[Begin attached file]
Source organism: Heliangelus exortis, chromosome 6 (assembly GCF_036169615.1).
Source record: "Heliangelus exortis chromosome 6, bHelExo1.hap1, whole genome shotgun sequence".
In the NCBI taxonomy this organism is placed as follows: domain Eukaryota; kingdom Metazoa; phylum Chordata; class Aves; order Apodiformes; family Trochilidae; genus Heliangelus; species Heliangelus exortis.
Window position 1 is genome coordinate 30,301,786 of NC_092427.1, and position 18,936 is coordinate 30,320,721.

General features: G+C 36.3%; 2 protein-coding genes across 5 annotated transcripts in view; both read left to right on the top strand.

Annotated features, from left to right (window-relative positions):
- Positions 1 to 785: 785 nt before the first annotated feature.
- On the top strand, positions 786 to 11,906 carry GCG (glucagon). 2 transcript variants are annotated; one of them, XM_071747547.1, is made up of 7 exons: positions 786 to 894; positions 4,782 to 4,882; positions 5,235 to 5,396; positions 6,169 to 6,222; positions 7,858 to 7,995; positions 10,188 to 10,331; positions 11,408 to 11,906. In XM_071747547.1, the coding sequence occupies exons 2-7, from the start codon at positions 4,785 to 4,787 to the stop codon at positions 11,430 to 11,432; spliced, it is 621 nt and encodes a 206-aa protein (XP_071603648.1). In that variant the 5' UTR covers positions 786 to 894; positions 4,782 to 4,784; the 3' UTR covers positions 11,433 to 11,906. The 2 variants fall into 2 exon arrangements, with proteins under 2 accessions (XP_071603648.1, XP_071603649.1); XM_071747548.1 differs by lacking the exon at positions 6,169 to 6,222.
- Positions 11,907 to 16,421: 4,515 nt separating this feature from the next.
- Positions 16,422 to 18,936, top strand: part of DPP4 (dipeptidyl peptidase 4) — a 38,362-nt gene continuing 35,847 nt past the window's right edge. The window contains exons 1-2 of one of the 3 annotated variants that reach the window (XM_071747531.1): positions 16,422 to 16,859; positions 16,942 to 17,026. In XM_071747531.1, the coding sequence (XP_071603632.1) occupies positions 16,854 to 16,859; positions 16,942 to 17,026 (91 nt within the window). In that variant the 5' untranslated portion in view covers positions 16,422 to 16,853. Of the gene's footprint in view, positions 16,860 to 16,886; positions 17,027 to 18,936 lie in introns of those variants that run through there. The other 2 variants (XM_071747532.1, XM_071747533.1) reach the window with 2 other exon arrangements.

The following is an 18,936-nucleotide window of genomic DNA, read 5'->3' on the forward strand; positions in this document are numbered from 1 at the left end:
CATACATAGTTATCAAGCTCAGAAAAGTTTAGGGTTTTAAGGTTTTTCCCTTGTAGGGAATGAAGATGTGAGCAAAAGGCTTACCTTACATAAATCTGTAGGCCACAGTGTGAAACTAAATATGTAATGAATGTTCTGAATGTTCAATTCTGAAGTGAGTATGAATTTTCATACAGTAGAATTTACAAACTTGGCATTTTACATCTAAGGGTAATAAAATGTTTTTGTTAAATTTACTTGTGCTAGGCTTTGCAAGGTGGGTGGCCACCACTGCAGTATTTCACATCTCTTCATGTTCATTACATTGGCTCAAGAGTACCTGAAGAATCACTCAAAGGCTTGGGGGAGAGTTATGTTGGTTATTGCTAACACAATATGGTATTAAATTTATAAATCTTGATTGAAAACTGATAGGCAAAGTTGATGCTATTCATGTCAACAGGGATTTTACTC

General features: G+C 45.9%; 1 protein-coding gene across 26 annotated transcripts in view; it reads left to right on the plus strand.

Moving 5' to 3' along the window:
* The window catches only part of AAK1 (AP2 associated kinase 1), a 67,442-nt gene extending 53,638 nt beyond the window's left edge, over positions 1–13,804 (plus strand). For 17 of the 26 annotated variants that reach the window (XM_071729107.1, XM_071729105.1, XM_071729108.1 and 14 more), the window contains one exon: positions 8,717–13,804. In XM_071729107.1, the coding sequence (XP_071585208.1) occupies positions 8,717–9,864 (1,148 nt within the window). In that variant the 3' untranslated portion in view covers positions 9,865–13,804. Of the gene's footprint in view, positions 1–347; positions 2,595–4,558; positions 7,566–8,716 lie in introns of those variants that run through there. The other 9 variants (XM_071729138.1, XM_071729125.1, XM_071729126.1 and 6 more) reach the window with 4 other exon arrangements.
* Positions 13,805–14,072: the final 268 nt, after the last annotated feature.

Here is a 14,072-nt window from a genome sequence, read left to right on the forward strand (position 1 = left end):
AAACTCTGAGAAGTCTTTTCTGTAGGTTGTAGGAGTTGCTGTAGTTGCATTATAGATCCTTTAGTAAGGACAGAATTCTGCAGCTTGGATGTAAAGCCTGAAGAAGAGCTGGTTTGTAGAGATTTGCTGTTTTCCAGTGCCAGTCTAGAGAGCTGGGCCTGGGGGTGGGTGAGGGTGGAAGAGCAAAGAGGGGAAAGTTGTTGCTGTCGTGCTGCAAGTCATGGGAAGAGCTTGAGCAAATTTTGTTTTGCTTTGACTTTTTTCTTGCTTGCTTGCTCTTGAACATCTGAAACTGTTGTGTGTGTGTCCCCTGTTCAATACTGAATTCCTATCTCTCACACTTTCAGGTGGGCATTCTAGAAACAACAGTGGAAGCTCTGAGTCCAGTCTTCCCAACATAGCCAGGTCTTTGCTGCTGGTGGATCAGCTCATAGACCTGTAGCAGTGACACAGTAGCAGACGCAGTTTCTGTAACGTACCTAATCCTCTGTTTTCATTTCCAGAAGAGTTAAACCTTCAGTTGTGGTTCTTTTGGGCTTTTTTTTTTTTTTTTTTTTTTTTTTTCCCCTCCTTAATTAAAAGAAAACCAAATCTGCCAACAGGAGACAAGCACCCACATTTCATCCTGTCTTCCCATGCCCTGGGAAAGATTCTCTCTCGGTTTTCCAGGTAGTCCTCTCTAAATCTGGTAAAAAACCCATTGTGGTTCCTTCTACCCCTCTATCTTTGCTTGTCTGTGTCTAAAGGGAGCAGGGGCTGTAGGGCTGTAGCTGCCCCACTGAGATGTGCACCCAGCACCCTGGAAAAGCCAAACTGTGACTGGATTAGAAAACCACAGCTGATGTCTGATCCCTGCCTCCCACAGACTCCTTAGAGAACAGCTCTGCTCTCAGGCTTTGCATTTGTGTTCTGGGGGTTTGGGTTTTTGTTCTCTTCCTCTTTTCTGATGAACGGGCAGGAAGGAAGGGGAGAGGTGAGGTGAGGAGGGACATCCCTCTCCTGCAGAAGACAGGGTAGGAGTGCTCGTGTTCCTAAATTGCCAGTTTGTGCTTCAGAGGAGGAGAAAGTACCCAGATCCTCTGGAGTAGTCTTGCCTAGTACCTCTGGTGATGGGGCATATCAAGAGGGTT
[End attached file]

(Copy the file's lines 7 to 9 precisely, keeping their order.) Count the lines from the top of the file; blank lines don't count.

- Positions 1 to 785: 785 nt before the first annotated feature.
- On the top strand, positions 786 to 11,906 carry GCG (glucagon). 2 transcript variants are annotated; one of them, XM_071747547.1, is made up of 7 exons: positions 786 to 894; positions 4,782 to 4,882; positions 5,235 to 5,396; positions 6,169 to 6,222; positions 7,858 to 7,995; positions 10,188 to 10,331; positions 11,408 to 11,906. In XM_071747547.1, the coding sequence occupies exons 2-7, from the start codon at positions 4,785 to 4,787 to the stop codon at positions 11,430 to 11,432; spliced, it is 621 nt and encodes a 206-aa protein (XP_071603648.1). In that variant the 5' UTR covers positions 786 to 894; positions 4,782 to 4,784; the 3' UTR covers positions 11,433 to 11,906. The 2 variants fall into 2 exon arrangements, with proteins under 2 accessions (XP_071603648.1, XP_071603649.1); XM_071747548.1 differs by lacking the exon at positions 6,169 to 6,222.
- Positions 11,907 to 16,421: 4,515 nt separating this feature from the next.